In 2020, Kenya faced the dual challenge of COVID-19 and a desert locust outbreak, but has managed to remain one of the most attractive investment destinations in the region

 

“We’ve been using drones to deliver blood to rural areas and to announce health messaging to the population reminding them to wear face masks and updating them on the latest cases.”

 

Prior to the COVID-19 pandemic, Kenya was the key investment destination in East Africa, with expected growth rates of above 5%, together with the country’s favourable weather and the political reconciliation that followed the disputed 2017 elections. Kenya has been propelled to first and fourth place in investment attractiveness in East Africa and Africa respectively.

 

Kenya is a relatively diversified market economy with consistently strong growth rates. The country has good telecommunications infrastructure, a robust financial sector, strong industrial base, and extensive aviation connections with the rest of Africa, Europe, and Asia. Mombasa Port is the major trade gateway to much of East Africa and plays a key role in the export market, especially to Asian markets.

 

The country’s economy benefits from diversity and sustained expansion in consumer demand, urbanisation, East African Community integration, structural reforms, and investment in infrastructure, including an oil pipeline, railways, ports, and power generation. Kenya has aspirations to reach 100% renewable energy generation by 2030. In 2017, the country’s president announced four priority sectors to anchor GDP growth, namely food security and agricultural productivity, affordable housing, universal healthcare, and manufacturing.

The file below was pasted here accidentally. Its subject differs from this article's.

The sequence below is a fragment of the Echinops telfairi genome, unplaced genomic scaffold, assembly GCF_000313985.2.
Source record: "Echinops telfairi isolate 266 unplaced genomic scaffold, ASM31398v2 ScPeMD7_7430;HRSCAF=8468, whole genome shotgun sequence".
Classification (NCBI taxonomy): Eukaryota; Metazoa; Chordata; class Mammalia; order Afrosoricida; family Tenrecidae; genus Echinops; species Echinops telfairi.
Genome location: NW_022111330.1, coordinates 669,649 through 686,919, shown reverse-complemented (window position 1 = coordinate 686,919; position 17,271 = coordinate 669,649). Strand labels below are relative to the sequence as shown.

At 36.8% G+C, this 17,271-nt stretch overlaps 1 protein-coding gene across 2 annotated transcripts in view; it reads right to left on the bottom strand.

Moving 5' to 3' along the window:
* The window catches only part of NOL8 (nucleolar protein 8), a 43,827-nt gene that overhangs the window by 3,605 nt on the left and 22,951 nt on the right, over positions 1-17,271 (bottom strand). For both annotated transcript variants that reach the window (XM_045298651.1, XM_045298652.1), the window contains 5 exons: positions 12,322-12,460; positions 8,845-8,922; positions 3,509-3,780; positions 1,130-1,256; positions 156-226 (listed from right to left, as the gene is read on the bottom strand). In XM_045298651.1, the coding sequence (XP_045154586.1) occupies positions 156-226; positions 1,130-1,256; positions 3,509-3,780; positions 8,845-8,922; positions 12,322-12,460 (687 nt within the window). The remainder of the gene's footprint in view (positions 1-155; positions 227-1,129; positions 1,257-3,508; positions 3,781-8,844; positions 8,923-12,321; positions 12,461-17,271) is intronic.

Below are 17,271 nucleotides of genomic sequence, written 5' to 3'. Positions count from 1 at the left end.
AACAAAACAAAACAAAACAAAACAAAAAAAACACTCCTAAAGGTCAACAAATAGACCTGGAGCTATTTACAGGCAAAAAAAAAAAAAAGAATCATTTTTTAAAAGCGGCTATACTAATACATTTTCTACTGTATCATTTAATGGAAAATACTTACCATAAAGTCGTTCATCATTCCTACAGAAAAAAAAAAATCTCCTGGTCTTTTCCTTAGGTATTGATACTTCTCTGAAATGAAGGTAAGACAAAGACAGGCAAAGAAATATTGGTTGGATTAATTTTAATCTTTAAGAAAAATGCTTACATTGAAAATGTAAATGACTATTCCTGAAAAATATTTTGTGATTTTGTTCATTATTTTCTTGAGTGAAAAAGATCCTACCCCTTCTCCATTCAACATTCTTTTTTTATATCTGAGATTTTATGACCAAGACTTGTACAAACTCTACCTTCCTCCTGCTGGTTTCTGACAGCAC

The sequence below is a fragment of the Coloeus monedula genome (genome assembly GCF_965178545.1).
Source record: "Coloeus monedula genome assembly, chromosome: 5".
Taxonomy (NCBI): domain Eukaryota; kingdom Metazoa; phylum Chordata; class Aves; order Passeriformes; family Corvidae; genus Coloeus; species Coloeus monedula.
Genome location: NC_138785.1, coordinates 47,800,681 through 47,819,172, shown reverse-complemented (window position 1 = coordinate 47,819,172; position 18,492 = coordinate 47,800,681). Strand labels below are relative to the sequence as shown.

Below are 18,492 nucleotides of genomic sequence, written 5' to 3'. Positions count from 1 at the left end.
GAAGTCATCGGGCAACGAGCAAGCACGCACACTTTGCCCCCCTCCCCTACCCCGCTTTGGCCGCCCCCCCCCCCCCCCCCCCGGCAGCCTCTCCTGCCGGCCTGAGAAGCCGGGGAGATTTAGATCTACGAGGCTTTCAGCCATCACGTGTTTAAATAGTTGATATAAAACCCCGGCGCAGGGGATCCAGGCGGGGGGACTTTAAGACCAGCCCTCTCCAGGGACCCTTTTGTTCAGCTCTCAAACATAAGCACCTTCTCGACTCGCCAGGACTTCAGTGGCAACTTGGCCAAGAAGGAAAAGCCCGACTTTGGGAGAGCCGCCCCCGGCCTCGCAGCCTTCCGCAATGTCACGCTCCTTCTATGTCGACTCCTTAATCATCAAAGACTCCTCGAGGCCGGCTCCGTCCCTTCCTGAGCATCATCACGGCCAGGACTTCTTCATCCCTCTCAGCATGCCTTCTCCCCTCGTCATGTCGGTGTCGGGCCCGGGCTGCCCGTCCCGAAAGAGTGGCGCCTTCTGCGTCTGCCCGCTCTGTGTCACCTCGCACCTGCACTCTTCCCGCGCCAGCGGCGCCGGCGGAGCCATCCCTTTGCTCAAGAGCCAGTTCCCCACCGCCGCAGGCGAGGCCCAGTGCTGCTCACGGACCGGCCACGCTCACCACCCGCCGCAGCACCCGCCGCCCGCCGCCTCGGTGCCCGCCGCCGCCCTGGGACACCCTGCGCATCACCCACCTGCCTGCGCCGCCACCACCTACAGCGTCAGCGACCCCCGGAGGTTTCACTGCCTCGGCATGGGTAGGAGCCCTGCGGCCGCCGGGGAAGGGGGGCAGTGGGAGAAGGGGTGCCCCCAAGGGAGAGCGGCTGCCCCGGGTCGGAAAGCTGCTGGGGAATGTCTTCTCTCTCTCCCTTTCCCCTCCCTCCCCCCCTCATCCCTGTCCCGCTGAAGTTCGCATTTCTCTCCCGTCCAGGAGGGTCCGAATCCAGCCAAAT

In 2020, Kenya faced the dual challenge of a desert locust outbreak and the COVID-19 pandemic, which impacted doing business. The hospitality and transport sectors were hardest hit, with freight and cargo delays for imports reported, negatively affecting the country’s balance of payments to date.

 

Kenya’s National Bureau of Statistics reported an economic contraction of 1.1% in the third quarter of 2020, compared to growth of 5.8% over the same period in 2019. The macroeconomic environment was fairly stable over the second half of 2020 as a result of the implementation in the first half of the year of various monetary and fiscal measures to mitigate the adverse effects of the pandemic. In December, the government announced the reversal of various tax reprieves to pre-COVID tax rates, namely corporate tax, individual income tax (PAYE), and VAT rates.

 

There were, however, sectors that performed well during the pandemic, including e-commerce, digital health, and insuretech. Modern warehousing complexes continued to receive increased demand from occupiers due to increased intra-regional trade and e-commerce activity over the last few years.

 

In April 2021, the International Monetary Fund Board approved SDR1.655 billion (about US$2.34 billion) of extended credit facility and extended fund facility arrangements for Kenya.

 

Investing in Kenya means foreign investors benefit from the same treatment as national investors. Multinational companies make up a large percentage of Kenya’s industrial sector, and the country is continuing to make improvements to its regulatory framework to boost its attractiveness as a destination for foreign direct investment.

Sakhile Dlamini
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